Faith of occupational therapist from Unity never faded |

Faith of occupational therapist from Unity never faded

Joe Napsha

Susan Hennessy was solid in her Catholic faith, and the struggles she endured fighting cancer the past six months did nothing to shake her belief, said her husband, Daniel Hennessy.

“She was on a journey of faith,” he said. “A lot of Sue’s faith was rooted in her family. She went to parish schools as a young girl and was very, very involved in the (church) youth program.”

Susan F. Hennessy of Unity died Friday, June 15, 2018, while on a pilgrimage to Czestochowa, Poland, shortly after receiving communion and seeing Our Lady of Czestochowa, known as the Black Madonna. She had communion after cancer surgery and “her last meal was the Eucharist,” Hennessy said.

She was born Feb. 22, 1958, in Queens, N.Y., the daughter of Stella S. Sondej Biernacki of Waldwick, N.J., and the late Stanley E. Biernacki.

Her grandparents immigrated from Poland, and she was proud of her Polish heritage, her husband said.

“Her first language was Polish,” he said.

Being Polish meant “there was not a holiday that did not have keilabasa in it,” Hennessy joked.

The couple met while in college in Troy, N.Y. — she at Russell Sage College and he at Renssalear Polytechnic Institute. Shortly after she graduated, they were married in May 1982.

The couple moved to the Latrobe area from Ohio in 1989, when Hennessy was transferred by Timken Steel of Canton to the former Latrobe Steel Co.

They were active at St. Vincent Basilica Parish and were involved in the youth group for many years. Recently, she was a member of parish council, a Christ Life team member and a leader of the Rite of Christian Initiation of Adults, her husband said.

Mrs. Hennessy was a member of the Militia Immaculata Bible Study group — a group of women who have been meeting for years to build each other’s faith. They were among the first people he contacted after his wife died, he said.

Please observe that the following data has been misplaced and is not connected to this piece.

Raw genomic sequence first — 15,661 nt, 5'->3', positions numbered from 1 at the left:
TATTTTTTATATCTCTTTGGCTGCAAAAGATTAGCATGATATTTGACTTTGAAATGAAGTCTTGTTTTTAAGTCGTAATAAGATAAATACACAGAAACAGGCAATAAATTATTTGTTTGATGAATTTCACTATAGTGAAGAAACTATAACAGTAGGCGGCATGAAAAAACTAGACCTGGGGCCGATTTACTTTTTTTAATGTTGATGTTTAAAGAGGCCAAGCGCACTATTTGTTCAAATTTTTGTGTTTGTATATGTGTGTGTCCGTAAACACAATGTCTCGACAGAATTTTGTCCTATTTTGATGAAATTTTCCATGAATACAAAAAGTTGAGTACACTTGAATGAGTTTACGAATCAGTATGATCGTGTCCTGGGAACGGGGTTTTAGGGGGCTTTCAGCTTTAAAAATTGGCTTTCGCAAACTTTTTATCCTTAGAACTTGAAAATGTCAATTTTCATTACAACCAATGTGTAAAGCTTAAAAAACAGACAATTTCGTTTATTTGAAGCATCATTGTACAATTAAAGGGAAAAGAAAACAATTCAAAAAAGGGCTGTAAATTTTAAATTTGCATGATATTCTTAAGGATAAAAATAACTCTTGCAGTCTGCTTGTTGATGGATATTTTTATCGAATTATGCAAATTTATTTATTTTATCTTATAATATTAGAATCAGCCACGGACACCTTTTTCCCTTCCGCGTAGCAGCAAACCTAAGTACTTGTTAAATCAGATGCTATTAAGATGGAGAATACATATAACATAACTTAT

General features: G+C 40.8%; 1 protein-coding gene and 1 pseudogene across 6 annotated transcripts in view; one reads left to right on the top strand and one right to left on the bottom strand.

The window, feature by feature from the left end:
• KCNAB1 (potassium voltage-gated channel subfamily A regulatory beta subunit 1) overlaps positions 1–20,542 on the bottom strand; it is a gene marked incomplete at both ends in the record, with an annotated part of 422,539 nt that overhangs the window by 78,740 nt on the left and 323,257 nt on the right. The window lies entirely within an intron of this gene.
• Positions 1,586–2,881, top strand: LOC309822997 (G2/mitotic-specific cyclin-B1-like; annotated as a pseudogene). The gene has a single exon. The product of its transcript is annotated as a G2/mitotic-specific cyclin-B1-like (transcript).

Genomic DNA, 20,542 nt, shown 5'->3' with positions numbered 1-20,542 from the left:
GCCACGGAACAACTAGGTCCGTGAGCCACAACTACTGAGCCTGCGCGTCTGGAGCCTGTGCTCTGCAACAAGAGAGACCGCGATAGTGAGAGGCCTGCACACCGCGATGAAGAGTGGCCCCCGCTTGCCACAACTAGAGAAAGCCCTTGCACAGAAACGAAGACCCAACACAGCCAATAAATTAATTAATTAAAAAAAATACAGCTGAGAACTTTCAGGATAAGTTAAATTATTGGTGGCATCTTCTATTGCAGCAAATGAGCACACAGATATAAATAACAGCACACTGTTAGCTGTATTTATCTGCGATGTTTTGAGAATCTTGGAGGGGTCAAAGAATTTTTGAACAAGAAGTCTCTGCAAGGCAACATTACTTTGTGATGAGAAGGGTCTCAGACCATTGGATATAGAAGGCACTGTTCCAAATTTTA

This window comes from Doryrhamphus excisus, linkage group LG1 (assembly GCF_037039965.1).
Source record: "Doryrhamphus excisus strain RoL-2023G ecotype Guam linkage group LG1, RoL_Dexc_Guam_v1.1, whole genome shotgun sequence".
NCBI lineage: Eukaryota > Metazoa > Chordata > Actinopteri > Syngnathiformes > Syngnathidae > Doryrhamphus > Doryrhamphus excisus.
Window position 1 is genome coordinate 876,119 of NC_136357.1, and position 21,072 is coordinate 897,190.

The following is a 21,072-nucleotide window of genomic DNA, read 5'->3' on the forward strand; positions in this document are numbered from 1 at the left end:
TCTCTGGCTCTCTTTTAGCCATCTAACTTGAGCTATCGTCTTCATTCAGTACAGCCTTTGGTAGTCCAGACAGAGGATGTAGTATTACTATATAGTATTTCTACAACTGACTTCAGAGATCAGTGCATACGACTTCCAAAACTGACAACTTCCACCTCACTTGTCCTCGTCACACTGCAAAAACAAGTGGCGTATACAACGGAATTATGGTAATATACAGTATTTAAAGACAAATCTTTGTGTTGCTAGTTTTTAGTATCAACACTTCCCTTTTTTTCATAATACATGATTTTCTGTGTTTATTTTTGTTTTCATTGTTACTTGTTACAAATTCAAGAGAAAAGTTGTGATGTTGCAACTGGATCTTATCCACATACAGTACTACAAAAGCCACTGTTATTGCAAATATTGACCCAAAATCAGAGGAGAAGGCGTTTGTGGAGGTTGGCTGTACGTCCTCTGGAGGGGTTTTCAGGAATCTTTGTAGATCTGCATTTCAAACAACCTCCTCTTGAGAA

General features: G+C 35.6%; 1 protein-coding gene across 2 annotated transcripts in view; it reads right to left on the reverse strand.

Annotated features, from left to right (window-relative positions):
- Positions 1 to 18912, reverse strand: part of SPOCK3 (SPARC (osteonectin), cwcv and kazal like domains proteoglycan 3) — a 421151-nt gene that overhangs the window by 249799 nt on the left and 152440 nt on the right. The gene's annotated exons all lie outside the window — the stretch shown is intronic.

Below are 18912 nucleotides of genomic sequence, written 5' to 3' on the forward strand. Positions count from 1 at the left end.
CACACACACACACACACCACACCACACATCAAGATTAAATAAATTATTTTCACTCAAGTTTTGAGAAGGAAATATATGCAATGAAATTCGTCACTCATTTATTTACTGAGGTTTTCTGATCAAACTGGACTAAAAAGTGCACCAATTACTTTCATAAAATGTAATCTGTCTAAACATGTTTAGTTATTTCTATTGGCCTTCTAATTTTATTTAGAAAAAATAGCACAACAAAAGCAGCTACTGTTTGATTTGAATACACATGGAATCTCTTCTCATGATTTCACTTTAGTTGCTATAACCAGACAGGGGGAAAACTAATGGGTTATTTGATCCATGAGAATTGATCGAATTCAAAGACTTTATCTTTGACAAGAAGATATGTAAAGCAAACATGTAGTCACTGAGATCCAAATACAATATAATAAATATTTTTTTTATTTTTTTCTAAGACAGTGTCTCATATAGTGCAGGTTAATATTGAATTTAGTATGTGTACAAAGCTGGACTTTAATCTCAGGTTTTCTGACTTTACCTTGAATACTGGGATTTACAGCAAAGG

“They were sisters to Sue. They were very close … and had that kind of bond,” he said.

Mrs. Hennessy was a self-employed occupational therapist. Prior to retiring after 32 years, she primarily treated children up to three years old.

She cared so much for the children she helped that she took sign language classes to communicate with a deaf mother of one of the children, her husband said.

Their pilgrimage to the Holy Land in 2017 was a “life-changing experience,” he said.

“It opened up the Bible for us,” he said.

In addition to her mother and husband, she is survived by three daughters, Katharine Hennessy of Virginia Beach, Alyssa Goetz of Irwin, and Sarah Hennessy, of Unity; one son, Sean Hennessy of Centreville, Va.; one sister, Marianne Agner of Hawthorne, N.J.; and four grandchildren.

Friends will be received 2 to 4 and 6 to 8 p.m. Wednesday, June 27, 2018, in Hartman-Graziano Funeral Home, 1500 Ligonier St., Latrobe. The Divine Mercy Chaplet will be prayed at 1:45 p.m. Wednesday. A funeral Mass will be celebrated at 10 a.m. Thursday at St. Vincent Basilica at Saint Vincent College. Those attending the funeral are asked to go directly to the basilica. Interment will be at Saint Vincent Cemetery.

Memorial contributions can be made to the American Cancer Society, P.O. Box 22478, Oklahoma City, OK 73123, online at, or to Life-Way Pregnancy Center, 1516 Ligonier St., Latrobe, PA 15650.

Joe Napsha is a Tribune-Review staff writer.

TribLIVE commenting policy

You are solely responsible for your comments and by using you agree to our Terms of Service.

We moderate comments. Our goal is to provide substantive commentary for a general readership. By screening submissions, we provide a space where readers can share intelligent and informed commentary that enhances the quality of our news and information.

While most comments will be posted if they are on-topic and not abusive, moderating decisions are subjective. We will make them as carefully and consistently as we can. Because of the volume of reader comments, we cannot review individual moderation decisions with readers.

We value thoughtful comments representing a range of views that make their point quickly and politely. We make an effort to protect discussions from repeated comments either by the same reader or different readers

We follow the same standards for taste as the daily newspaper. A few things we won't tolerate: personal attacks, obscenity, vulgarity, profanity (including expletives and letters followed by dashes), commercial promotion, impersonations, incoherence, proselytizing and SHOUTING. Don't include URLs to Web sites.

We do not edit comments. They are either approved or deleted. We reserve the right to edit a comment that is quoted or excerpted in an article. In this case, we may fix spelling and punctuation.

We welcome strong opinions and criticism of our work, but we don't want comments to become bogged down with discussions of our policies and we will moderate accordingly.

We appreciate it when readers and people quoted in articles or blog posts point out errors of fact or emphasis and will investigate all assertions. But these suggestions should be sent via e-mail. To avoid distracting other readers, we won't publish comments that suggest a correction. Instead, corrections will be made in a blog post or in an article.